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Thread: Most Realistic N Scale Track

  1. #1

    Most Realistic N Scale Track

    I am looking for some of the most realistic N scale track out there. Can anybody help me?

  2. #2
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    Here is "my" list ranked according to realism. Some of the commercial stuff is hard to obtain but may still be found. Some folks mix and match like using ME track and Atlas code 55 turnouts. Shinohara can still show up on e-bay and I occasionally run across it at obscure hobby shops. On my NTRAK modules I have been using Atlas code 80 with Peco turnouts. On my home layout I have been hand laying my track.

    1. Hand laid code 40 track with hand laid turnouts.
    2. Micro Engineering code 55 track and turnouts.
    3. Atlas code 55 track and turnouts.
    4. Peco code 55 track and turnouts.
    5. Kato Unitrak
    6. Shinohara code 65 track and turnouts.
    7. Peco code 80 track and turnouts.
    8. Atlas code 80 track and turnouts.
    Russell Straw, Sugar Land Route

  3. #3
    I wish they made that fast and easy proto 87 flextrack in n scale. But I am looking for something like handlaid, but with ready to run turnouts, I don't know if I want to handlay yet. Whats cheaper?

  4. #4
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    For the best overall value, looks, availability and the ease of working with, I personally would go with the Atlas code 55.
    Russell Straw, Sugar Land Route

  5. #5
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    Quote Originally Posted by NorfolkSouthern9708 View Post
    I wish they made that fast and easy proto 87 flextrack in n scale. But I am looking for something like handlaid, but with ready to run turnouts, I don't know if I want to handlay yet. Whats cheaper?
    In the end, they are all about even in overall cost. There is an economy of scale with hand laid track, but that comes with the increased price of time. Also, depending on how many turnouts you are going to have, it may be more cost effective to use existing turnouts, or buy the hand laid turnouts from one of the really good builders.

    When it comes to all of the flex track, the decision has to be made based on the rolling stock and the wheel flange height. If you have the old pizza cutter wheels for Micro-Trains and do not want to spend the money to change the wheels, then all of the Atlas Code 55 track is off the table and you are back to Peco Code 55, not American proto track, or Code 80 track.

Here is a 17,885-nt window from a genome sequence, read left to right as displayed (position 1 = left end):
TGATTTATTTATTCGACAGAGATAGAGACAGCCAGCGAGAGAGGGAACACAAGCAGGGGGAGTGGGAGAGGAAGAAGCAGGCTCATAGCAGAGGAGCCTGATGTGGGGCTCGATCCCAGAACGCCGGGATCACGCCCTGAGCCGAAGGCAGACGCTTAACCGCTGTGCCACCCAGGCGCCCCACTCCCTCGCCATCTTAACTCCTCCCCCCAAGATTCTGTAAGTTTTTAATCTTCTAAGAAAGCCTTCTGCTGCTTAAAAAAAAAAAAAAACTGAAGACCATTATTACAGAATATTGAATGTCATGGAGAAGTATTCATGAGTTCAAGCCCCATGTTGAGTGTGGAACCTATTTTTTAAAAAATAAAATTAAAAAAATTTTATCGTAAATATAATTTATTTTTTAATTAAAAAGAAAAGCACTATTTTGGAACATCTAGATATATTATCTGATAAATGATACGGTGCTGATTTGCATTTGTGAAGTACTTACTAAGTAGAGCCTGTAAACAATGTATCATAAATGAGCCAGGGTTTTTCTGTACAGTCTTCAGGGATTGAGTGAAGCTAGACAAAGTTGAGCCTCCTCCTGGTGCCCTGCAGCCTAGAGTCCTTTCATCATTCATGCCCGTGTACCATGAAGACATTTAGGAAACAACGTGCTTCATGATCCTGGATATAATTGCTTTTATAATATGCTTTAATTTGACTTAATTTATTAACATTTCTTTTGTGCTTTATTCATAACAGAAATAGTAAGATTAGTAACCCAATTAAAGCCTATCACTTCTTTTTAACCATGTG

So you see it is not all about the cost of the track, but of the ancillary costs of implementing the track. Both hand laid Code 55 or Code 40 track will look really good and neither suffers the problems with wheel flanges like the Atlas track. But the really overlooked cost is your time. It may take 2 hours to layout and install a 6 foot Ntrak module using any of the flex track systems, but that same amount of track hand laid, could take 3 or 4 times as long depending on your skill or comfort level.

    And then there are the different flavors of hand laid track either using spikes to hold the rail in place, or newer methods using bonding adhesives and tooling from Fast Tracks. This is everything from turnout fixtures to straight and curved track fixtures. Each of these fixtures etc come with tooling costs and other support costs like the rail bender or the stock rail tool. So after looking at all of the costs to get setup with hand laid, the flex track may start looking like the better solution.

    So it all boils down to the total economy of the solution, not just the cost of the track and turnouts.
    Last edited by DCESharkman; August 20th, 2009 at 06:45 PM. Reason: typo
    Respectfully,

    David

    Our Future is in our Hands!

    Modeling the ATSF from Winslow to Barstow


  6. #6
    Atlas Code 55 flex would look great on industrial spurs, with ME code 55 flextrack on mainlines. Because of the wider ties on ME track.

  7. #7
    If done right, I think flex track can look as good or better than handlaid.

    Micro engineering c55 is my #1 choice for flex track. It is difficult to find ME switches however, so I use Atlas ones.



    I tried handlaying c40 a couple years ago but found it just a bit to much trouble.

  8. #8
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    I, too, seconds (third?) ME flextrack and Atlas turnouts in code 55. Plus, at least for my needs, ME offers flextrack with concrete ties AND all their flex track in pre-weathered or non-weathered versions.

    The ME flextrack is also better than the Atlas flextrack because it retains its form after you bend it. The Atlas springs back straight unless it's fastened down.

    The ME turnouts are great, but I've heard of reliability problems, as well as general lack of availability. the Atlas C55 turnouts are everywhere. I even saw them at my local 7-11! (j/k)
    Metro Red LineUnder the streets of Los AngelesCheck out my N scale layout blog!

  9. #9
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    A sample of hand laid track

    Here is a sample of hand laid track that is not repeatable using off the shelf pieces. It is another endorsement of hand laid if you have the time and desire.

    Respectfully,

    David

    Our Future is in our Hands!

    Modeling the ATSF from Winslow to Barstow


  10. #10
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    If I were starting to build my own layout right now, I would probably use ME flextrack. I would probably use Atlas turnouts where they offer the size desired (#s 5,7 and 10) but also handlay a lot of turnouts of different sizes and configurations. I might even handlay code 40 on some sidings or spurs.

    (In hidden areas I might use something else entirely, like Peco or Unitrack.)

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